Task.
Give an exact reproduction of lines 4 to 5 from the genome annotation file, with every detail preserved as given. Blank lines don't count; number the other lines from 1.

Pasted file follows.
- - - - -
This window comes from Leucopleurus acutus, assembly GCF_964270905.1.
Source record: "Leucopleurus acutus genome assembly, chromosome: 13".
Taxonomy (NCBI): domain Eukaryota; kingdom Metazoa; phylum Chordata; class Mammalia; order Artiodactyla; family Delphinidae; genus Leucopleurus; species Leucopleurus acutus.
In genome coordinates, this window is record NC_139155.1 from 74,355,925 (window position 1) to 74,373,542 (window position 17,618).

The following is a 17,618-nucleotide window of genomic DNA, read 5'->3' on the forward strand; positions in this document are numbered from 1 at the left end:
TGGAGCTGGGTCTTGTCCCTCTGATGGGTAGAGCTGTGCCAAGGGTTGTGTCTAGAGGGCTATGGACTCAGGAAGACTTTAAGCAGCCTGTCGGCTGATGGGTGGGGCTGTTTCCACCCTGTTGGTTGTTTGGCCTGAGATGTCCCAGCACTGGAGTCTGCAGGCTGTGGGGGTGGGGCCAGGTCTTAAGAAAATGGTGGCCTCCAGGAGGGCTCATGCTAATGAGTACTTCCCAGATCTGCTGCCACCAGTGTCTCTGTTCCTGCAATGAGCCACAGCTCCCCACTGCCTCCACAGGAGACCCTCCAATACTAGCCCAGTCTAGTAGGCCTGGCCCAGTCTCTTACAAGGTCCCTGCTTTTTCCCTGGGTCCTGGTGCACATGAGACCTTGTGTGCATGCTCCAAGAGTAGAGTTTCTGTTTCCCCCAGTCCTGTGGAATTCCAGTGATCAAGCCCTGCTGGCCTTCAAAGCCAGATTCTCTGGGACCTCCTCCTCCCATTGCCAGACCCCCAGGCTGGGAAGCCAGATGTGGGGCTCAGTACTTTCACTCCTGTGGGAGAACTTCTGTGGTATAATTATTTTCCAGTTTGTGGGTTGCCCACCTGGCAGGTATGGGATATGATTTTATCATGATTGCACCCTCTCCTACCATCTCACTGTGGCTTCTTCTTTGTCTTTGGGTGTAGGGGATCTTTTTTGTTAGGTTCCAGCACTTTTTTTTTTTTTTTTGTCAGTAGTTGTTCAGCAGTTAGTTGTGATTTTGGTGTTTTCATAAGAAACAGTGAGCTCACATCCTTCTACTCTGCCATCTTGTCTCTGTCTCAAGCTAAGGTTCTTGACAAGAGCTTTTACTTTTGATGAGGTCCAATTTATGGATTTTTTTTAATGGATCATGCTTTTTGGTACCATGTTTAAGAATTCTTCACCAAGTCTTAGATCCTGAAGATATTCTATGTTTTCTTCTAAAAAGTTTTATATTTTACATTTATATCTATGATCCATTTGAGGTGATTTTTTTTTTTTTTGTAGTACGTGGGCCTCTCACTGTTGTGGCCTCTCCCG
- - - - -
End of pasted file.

In genome coordinates, this window is record NC_139155.1 from 74,355,925 (window position 1) to 74,373,542 (window position 17,618).

The following is a 17,618-nucleotide window of genomic DNA, read 5'->3' on the forward strand; positions in this document are numbered from 1 at the left end: